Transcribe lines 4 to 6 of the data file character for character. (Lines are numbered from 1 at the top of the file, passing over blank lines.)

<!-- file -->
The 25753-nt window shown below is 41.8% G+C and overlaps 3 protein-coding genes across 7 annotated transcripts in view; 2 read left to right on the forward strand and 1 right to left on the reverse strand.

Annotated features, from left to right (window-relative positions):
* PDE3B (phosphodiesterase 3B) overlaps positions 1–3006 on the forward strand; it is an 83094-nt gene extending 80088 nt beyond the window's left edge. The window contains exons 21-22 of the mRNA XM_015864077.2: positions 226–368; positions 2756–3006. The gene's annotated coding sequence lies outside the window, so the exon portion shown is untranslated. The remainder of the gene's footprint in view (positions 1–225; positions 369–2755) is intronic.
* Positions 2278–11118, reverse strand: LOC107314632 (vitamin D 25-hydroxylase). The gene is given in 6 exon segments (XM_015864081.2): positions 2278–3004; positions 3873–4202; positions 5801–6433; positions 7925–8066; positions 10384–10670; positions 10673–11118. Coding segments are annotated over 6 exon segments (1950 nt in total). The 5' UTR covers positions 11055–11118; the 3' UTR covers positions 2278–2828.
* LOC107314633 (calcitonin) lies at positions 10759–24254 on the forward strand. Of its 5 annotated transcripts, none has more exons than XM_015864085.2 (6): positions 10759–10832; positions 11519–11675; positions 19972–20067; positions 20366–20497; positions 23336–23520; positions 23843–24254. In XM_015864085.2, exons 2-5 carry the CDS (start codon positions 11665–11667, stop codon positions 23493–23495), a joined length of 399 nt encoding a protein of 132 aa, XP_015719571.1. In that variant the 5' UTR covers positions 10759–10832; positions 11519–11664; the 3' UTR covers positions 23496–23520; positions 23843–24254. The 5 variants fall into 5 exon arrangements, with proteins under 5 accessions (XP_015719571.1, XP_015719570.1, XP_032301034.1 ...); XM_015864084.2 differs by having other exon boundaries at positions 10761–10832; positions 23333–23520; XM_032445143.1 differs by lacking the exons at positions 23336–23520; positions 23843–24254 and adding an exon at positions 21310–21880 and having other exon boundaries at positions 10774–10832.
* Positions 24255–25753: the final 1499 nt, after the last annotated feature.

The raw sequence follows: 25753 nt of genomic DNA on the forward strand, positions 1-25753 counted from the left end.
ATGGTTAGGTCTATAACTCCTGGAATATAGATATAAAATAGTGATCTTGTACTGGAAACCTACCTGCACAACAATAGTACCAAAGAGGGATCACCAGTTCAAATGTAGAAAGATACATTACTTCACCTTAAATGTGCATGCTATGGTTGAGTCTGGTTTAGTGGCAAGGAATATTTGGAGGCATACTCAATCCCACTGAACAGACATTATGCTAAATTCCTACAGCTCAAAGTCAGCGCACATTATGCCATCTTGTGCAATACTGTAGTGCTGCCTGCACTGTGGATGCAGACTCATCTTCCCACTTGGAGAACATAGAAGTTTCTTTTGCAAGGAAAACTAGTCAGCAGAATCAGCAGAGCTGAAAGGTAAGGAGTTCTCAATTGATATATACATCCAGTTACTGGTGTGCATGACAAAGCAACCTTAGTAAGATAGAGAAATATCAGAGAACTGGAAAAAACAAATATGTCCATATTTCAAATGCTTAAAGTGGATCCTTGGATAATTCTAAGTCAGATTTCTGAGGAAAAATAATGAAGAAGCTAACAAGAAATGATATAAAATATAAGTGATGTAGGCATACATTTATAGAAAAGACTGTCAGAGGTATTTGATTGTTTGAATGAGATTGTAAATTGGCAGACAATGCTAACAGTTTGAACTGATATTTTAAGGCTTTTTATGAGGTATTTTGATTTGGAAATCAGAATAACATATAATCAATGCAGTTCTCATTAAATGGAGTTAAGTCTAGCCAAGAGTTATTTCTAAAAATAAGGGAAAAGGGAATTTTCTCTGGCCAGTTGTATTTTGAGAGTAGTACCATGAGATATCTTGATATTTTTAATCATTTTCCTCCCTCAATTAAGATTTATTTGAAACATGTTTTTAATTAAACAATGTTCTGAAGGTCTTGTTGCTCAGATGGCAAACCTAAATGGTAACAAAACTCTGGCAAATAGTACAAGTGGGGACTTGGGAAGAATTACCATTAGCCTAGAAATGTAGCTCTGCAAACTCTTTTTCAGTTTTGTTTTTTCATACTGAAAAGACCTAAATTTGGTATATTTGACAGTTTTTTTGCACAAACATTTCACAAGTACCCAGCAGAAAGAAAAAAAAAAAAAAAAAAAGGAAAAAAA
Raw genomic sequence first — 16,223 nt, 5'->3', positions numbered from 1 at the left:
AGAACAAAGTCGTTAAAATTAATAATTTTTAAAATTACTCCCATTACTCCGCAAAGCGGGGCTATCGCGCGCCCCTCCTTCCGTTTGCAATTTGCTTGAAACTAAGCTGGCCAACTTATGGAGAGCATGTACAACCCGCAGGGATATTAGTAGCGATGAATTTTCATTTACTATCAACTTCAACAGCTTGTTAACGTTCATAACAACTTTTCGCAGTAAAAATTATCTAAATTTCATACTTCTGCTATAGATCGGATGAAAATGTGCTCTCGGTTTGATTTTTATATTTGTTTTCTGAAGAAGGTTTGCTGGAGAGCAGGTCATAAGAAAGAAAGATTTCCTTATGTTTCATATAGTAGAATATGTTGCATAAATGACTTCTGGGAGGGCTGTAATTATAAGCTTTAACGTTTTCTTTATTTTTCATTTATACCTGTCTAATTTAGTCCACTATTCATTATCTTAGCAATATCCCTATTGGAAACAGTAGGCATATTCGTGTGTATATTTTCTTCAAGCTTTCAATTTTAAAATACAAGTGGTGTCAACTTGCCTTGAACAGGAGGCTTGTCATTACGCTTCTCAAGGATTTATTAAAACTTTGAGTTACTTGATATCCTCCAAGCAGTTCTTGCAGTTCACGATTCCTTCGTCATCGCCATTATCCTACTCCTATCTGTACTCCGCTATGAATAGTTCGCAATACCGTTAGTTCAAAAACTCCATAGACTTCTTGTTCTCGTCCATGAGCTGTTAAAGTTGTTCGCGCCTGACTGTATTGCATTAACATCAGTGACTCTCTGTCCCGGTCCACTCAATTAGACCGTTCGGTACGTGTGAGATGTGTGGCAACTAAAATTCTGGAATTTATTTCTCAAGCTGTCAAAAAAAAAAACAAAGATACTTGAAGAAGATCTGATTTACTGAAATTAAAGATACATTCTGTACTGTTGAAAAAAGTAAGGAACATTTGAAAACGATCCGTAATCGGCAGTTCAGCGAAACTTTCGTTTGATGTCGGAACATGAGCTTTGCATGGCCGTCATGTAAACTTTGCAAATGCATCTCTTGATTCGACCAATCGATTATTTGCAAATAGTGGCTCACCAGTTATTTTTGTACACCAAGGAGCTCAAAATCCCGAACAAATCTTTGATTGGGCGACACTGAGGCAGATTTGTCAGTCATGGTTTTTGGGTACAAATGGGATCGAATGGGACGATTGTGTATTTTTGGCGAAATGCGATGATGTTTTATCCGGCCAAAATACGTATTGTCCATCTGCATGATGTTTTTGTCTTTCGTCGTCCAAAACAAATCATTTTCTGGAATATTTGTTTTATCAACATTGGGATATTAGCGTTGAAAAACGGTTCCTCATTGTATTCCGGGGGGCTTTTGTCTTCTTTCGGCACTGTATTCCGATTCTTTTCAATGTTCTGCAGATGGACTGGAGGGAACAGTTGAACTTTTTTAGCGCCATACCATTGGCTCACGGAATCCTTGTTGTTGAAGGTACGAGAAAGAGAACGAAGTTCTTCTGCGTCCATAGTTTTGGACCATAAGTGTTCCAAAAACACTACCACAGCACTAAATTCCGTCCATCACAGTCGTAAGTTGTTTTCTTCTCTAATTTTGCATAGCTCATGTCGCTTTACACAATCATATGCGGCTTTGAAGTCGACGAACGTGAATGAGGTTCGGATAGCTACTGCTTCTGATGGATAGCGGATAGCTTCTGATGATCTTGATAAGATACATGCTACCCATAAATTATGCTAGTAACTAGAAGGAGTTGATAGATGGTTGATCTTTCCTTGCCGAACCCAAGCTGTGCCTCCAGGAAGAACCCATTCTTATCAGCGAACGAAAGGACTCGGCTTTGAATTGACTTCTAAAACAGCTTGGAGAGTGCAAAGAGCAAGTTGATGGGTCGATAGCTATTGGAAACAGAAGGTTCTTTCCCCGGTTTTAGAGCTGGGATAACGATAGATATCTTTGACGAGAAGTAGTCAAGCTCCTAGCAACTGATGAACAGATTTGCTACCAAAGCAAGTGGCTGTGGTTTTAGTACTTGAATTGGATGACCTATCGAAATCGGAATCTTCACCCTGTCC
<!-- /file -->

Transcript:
* Positions 2278–11118, reverse strand: LOC107314632 (vitamin D 25-hydroxylase). The gene is given in 6 exon segments (XM_015864081.2): positions 2278–3004; positions 3873–4202; positions 5801–6433; positions 7925–8066; positions 10384–10670; positions 10673–11118. Coding segments are annotated over 6 exon segments (1950 nt in total). The 5' UTR covers positions 11055–11118; the 3' UTR covers positions 2278–2828.
* LOC107314633 (calcitonin) lies at positions 10759–24254 on the forward strand. Of its 5 annotated transcripts, none has more exons than XM_015864085.2 (6): positions 10759–10832; positions 11519–11675; positions 19972–20067; positions 20366–20497; positions 23336–23520; positions 23843–24254. In XM_015864085.2, exons 2-5 carry the CDS (start codon positions 11665–11667, stop codon positions 23493–23495), a joined length of 399 nt encoding a protein of 132 aa, XP_015719571.1. In that variant the 5' UTR covers positions 10759–10832; positions 11519–11664; the 3' UTR covers positions 23496–23520; positions 23843–24254. The 5 variants fall into 5 exon arrangements, with proteins under 5 accessions (XP_015719571.1, XP_015719570.1, XP_032301034.1 ...); XM_015864084.2 differs by having other exon boundaries at positions 10761–10832; positions 23333–23520; XM_032445143.1 differs by lacking the exons at positions 23336–23520; positions 23843–24254 and adding an exon at positions 21310–21880 and having other exon boundaries at positions 10774–10832.
* Positions 24255–25753: the final 1499 nt, after the last annotated feature.